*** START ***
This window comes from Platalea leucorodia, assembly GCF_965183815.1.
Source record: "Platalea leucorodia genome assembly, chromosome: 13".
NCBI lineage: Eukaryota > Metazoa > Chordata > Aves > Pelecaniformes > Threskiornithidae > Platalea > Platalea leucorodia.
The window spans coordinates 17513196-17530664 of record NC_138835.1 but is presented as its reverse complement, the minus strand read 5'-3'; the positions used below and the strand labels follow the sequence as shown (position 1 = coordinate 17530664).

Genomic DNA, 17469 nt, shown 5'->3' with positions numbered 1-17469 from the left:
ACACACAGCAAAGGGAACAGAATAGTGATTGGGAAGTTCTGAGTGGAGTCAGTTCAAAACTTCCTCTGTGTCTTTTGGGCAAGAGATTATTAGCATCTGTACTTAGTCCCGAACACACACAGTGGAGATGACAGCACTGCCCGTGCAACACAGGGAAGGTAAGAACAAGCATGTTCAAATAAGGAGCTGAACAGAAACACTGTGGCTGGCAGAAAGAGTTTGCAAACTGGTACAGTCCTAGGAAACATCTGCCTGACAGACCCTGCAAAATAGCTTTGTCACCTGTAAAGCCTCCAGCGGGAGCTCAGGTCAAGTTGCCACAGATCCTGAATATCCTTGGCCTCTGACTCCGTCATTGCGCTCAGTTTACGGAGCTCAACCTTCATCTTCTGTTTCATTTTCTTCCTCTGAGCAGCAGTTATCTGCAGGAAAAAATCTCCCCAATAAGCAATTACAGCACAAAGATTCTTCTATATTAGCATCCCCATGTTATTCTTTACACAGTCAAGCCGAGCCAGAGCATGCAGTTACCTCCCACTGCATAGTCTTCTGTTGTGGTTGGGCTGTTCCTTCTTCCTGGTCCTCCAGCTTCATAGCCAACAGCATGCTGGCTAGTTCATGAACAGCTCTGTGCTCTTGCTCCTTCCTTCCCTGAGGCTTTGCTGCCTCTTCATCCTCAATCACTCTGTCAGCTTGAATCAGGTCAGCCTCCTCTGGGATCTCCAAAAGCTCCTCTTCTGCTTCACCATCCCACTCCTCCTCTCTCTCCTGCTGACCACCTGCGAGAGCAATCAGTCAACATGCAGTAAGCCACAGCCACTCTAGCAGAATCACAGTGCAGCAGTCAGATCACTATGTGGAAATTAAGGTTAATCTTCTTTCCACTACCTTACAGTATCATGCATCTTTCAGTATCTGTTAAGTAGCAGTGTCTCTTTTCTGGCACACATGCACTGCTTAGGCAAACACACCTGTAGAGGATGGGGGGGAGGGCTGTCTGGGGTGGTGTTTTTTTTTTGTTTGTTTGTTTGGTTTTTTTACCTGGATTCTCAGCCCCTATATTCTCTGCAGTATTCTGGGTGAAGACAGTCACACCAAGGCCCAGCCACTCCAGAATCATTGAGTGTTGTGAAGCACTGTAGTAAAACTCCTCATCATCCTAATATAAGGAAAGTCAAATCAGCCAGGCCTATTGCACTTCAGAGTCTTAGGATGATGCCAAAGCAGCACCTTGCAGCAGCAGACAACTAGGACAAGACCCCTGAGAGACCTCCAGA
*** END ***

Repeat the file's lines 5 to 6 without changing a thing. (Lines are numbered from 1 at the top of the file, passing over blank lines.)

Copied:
Genomic DNA, 17469 nt, shown 5'->3' with positions numbered 1-17469 from the left:
ACACACAGCAAAGGGAACAGAATAGTGATTGGGAAGTTCTGAGTGGAGTCAGTTCAAAACTTCCTCTGTGTCTTTTGGGCAAGAGATTATTAGCATCTGTACTTAGTCCCGAACACACACAGTGGAGATGACAGCACTGCCCGTGCAACACAGGGAAGGTAAGAACAAGCATGTTCAAATAAGGAGCTGAACAGAAACACTGTGGCTGGCAGAAAGAGTTTGCAAACTGGTACAGTCCTAGGAAACATCTGCCTGACAGACCCTGCAAAATAGCTTTGTCACCTGTAAAGCCTCCAGCGGGAGCTCAGGTCAAGTTGCCACAGATCCTGAATATCCTTGGCCTCTGACTCCGTCATTGCGCTCAGTTTACGGAGCTCAACCTTCATCTTCTGTTTCATTTTCTTCCTCTGAGCAGCAGTTATCTGCAGGAAAAAATCTCCCCAATAAGCAATTACAGCACAAAGATTCTTCTATATTAGCATCCCCATGTTATTCTTTACACAGTCAAGCCGAGCCAGAGCATGCAGTTACCTCCCACTGCATAGTCTTCTGTTGTGGTTGGGCTGTTCCTTCTTCCTGGTCCTCCAGCTTCATAGCCAACAGCATGCTGGCTAGTTCATGAACAGCTCTGTGCTCTTGCTCCTTCCTTCCCTGAGGCTTTGCTGCCTCTTCATCCTCAATCACTCTGTCAGCTTGAATCAGGTCAGCCTCCTCTGGGATCTCCAAAAGCTCCTCTTCTGCTTCACCATCCCACTCCTCCTCTCTCTCCTGCTGACCACCTGCGAGAGCAATCAGTCAACATGCAGTAAGCCACAGCCACTCTAGCAGAATCACAGTGCAGCAGTCAGATCACTATGTGGAAATTAAGGTTAATCTTCTTTCCACTACCTTACAGTATCATGCATCTTTCAGTATCTGTTAAGTAGCAGTGTCTCTTTTCTGGCACACATGCACTGCTTAGGCAAACACACCTGTAGAGGATGGGGGGGAGGGCTGTCTGGGGTGGTGTTTTTTTTTTGTTTGTTTGTTTGGTTTTTTTACCTGGATTCTCAGCCCCTATATTCTCTGCAGTATTCTGGGTGAAGACAGTCACACCAAGGCCCAGCCACTCCAGAATCATTGAGTGTTGTGAAGCACTGTAGTAAAACTCCTCATCATCCTAATATAAGGAAAGTCAAATCAGCCAGGCCTATTGCACTTCAGAGTCTTAGGATGATGCCAAAGCAGCACCTTGCAGCAGCAGACAACTAGGACAAGACCCCTGAGAGACCTCCAGA